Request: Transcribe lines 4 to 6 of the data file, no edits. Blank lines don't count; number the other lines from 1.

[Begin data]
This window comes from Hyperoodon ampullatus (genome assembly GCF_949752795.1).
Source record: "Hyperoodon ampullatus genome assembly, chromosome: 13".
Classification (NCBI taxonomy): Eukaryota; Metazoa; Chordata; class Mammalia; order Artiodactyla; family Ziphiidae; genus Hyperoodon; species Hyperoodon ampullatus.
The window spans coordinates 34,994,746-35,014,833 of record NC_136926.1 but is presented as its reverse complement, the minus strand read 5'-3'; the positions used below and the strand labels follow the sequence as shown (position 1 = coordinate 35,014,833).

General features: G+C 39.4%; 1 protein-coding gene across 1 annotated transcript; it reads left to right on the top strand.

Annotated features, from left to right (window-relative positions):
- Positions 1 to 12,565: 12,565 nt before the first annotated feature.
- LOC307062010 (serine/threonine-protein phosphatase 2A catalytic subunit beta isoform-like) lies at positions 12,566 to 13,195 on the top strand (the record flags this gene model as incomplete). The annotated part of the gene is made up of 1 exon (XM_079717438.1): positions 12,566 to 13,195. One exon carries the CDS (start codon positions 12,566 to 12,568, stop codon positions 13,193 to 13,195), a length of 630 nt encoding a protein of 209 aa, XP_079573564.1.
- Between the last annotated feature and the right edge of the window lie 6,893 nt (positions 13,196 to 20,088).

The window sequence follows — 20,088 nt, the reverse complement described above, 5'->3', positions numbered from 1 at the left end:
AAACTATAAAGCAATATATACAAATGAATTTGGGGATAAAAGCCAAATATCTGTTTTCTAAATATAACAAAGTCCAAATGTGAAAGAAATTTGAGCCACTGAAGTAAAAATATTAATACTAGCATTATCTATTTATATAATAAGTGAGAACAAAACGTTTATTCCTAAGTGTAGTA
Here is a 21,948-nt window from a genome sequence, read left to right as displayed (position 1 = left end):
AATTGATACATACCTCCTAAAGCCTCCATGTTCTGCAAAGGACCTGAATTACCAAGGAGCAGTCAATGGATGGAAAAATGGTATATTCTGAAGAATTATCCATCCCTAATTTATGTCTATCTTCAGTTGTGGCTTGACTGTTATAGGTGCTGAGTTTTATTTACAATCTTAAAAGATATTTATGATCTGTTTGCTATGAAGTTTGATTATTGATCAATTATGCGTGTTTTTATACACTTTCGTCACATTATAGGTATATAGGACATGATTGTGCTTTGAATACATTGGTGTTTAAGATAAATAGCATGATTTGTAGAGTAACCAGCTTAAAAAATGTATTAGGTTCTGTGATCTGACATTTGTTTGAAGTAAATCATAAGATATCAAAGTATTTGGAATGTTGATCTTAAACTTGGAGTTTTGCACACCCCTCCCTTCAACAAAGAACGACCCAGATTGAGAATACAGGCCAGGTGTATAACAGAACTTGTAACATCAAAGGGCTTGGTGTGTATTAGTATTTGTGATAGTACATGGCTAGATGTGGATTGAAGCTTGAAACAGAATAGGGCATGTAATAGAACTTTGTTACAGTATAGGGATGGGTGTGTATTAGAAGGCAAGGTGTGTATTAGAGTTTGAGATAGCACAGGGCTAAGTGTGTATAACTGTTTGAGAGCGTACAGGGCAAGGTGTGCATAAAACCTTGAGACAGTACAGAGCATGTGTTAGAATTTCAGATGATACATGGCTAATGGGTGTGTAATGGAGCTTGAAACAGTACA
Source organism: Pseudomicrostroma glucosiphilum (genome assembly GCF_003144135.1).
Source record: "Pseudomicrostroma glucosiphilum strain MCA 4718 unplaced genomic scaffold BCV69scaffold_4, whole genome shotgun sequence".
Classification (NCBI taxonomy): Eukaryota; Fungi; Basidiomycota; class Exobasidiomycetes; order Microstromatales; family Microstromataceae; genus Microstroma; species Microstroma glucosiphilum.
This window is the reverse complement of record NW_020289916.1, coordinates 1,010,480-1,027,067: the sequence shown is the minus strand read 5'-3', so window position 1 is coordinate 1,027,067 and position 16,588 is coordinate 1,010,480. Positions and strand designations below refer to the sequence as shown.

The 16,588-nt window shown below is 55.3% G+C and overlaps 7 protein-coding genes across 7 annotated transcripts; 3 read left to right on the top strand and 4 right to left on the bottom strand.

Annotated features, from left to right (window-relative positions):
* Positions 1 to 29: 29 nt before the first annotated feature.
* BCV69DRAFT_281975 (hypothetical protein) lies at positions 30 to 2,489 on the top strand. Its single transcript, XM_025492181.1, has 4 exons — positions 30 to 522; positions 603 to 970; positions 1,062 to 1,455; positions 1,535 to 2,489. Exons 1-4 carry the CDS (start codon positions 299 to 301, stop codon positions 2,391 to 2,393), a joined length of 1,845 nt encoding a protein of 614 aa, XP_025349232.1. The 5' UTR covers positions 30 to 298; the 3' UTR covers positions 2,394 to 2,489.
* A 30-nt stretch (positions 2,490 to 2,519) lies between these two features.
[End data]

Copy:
The window spans coordinates 34,994,746-35,014,833 of record NC_136926.1 but is presented as its reverse complement, the minus strand read 5'-3'; the positions used below and the strand labels follow the sequence as shown (position 1 = coordinate 35,014,833).

General features: G+C 39.4%; 1 protein-coding gene across 1 annotated transcript; it reads left to right on the top strand.

Annotated features, from left to right (window-relative positions):